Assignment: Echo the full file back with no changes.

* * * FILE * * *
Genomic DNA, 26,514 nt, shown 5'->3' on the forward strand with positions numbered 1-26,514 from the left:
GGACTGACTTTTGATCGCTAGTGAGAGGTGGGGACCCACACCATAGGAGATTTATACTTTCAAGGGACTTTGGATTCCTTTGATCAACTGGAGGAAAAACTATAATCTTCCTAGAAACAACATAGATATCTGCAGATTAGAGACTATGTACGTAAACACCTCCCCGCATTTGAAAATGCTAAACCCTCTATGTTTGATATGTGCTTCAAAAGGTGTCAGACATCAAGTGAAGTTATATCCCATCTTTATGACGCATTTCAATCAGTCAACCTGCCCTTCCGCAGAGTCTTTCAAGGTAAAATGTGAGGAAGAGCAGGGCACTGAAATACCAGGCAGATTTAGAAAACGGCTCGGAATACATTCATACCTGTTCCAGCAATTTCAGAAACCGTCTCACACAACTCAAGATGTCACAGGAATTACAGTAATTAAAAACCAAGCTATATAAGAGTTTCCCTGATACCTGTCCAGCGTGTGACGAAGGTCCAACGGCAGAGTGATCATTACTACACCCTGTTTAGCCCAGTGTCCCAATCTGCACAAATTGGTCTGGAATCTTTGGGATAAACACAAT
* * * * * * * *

Genomic DNA, 26,514 nt, shown 5'->3' on the forward strand with positions numbered 1-26,514 from the left:
GGACTGACTTTTGATCGCTAGTGAGAGGTGGGGACCCACACCATAGGAGATTTATACTTTCAAGGGACTTTGGATTCCTTTGATCAACTGGAGGAAAAACTATAATCTTCCTAGAAACAACATAGATATCTGCAGATTAGAGACTATGTACGTAAACACCTCCCCGCATTTGAAAATGCTAAACCCTCTATGTTTGATATGTGCTTCAAAAGGTGTCAGACATCAAGTGAAGTTATATCCCATCTTTATGACGCATTTCAATCAGTCAACCTGCCCTTCCGCAGAGTCTTTCAAGGTAAAATGTGAGGAAGAGCAGGGCACTGAAATACCAGGCAGATTTAGAAAACGGCTCGGAATACATTCATACCTGTTCCAGCAATTTCAGAAACCGTCTCACACAACTCAAGATGTCACAGGAATTACAGTAATTAAAAACCAAGCTATATAAGAGTTTCCCTGATACCTGTCCAGCGTGTGACGAAGGTCCAACGGCAGAGTGATCATTACTACACCCTGTTTAGCCCAGTGTCCCAATCTGCACAAATTGGTCTGGAATCTTTGGGATAAACACAAT